and then--her hand had caught his, and she was leading him into the
house, into a black passage where he could see nothing, into a room
equally black over whose threshold he stumbled, and her voice in a
low, conscious way, with a little tremour, a half sob in it that
thrilled him with its promise, was in his ears:

"We are safe here, Jimmie, for a little while--but, oh, Jimmie, what
have I done! What have I done to bring you into this--only--only--I
was so sure, so sure, Jimmie, that there was nothing more to fear!"

The blood was beating in hammer blows at his temples. It seemed all
unreal, untrue that this moment could be his, that it was not a
dream--a dream which was presently to be snatched from him in a
bitter awakening. And then he laughed out wildly, passionately.
No--it was true, it was real! Her breath was on his cheek, it was a
living, pulsing hand that was still in his--and then soul and mind
and body seemed engulfed and lost in a mad ecstasy--and she was in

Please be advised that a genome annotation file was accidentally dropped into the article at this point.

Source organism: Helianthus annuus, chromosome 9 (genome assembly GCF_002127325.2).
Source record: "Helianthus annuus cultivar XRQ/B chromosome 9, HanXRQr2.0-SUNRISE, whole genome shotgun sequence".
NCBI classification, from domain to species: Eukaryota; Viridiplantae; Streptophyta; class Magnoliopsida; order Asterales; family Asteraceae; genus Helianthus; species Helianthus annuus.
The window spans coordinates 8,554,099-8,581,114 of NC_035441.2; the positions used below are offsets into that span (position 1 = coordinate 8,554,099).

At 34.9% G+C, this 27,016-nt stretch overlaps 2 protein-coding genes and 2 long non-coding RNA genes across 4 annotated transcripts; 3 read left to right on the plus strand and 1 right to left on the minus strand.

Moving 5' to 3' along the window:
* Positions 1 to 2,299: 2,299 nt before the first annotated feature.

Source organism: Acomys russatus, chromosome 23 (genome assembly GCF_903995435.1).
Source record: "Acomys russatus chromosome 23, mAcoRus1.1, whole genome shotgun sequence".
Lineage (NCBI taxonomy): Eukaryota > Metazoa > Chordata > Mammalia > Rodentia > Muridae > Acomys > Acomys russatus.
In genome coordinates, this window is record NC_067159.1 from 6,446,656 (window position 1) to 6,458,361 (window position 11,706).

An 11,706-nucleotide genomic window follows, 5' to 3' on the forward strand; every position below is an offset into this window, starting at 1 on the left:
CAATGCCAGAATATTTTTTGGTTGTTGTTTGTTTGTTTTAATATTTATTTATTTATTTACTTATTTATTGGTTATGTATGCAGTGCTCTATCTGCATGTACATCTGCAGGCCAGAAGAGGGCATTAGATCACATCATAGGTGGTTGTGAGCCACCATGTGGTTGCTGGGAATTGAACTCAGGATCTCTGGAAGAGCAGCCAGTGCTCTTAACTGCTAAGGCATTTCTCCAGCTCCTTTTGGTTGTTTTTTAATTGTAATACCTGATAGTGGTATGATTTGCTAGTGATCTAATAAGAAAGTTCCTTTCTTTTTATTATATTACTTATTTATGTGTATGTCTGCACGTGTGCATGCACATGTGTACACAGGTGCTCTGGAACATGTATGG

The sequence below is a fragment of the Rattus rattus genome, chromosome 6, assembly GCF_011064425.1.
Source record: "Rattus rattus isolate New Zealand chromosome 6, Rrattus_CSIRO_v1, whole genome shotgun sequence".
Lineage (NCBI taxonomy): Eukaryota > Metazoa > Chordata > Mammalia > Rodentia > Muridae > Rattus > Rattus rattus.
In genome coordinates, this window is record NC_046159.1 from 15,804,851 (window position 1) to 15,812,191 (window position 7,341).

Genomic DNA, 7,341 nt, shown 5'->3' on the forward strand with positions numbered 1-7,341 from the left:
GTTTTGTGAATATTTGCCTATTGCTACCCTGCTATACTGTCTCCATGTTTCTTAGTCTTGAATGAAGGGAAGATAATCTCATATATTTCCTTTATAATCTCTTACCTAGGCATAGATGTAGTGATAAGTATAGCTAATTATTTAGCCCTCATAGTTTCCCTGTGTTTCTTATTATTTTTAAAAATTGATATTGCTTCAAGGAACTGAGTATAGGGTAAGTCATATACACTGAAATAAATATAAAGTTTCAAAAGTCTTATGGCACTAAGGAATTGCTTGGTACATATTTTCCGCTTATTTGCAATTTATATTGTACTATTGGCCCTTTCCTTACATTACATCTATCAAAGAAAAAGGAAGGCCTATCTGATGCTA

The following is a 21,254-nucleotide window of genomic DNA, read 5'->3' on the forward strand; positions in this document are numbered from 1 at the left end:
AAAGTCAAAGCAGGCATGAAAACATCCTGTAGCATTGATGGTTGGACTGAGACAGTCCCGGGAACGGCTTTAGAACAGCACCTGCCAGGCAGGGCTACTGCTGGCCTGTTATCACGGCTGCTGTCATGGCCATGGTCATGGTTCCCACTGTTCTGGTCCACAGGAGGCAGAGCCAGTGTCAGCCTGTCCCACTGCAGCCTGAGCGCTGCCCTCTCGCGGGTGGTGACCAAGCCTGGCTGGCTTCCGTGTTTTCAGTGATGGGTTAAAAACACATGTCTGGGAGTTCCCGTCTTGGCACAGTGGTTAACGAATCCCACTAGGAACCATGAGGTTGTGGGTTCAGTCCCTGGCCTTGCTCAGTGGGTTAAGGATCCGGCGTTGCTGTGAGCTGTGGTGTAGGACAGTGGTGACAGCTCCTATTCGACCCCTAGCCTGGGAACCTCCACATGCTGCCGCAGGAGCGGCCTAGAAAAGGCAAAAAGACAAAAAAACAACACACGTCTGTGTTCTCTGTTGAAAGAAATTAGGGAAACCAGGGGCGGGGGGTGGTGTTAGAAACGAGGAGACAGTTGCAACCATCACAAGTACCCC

his arms, crushed to him, and he was raining kisses upon her face.

"I love you! I love you!" he was crying hoarsely; and over and over
again: "I love you! I love you!"

She did not struggle. The warm, rich lips were yielding to his; he
could feel the throb, the life in the young, lithe form against his
own. She was his--his! The years, the past, all were swept away--
and she was his at last--his for always. And there came a mighty
sense of kingship upon him, as though all the world were at his
feet, and virility, and a great, glad strength above all other
men's, and a song was in his soul, a song triumphant--for she was

"You!" he cried out--and strained her to him. "You!" he cried
again--and kissed her lips and her eyelids and her lips again.

And then her head was buried on his shoulder, and she was crying
softly; but after a moment she raised her hands and laid them upon
his face, and held them there, and because it was dark, dared to
raise her head as well, and her eyes to look into his.

Then for a long time they stood there so, and for a long time
neither spoke--and then with a little startled, broken cry, as
though the peril and the menace hanging over them, forgotten for the
moment, were thrust like a knife stab suddenly upon her, she drew
herself away, and ran from him, and went and got a lamp, and lighted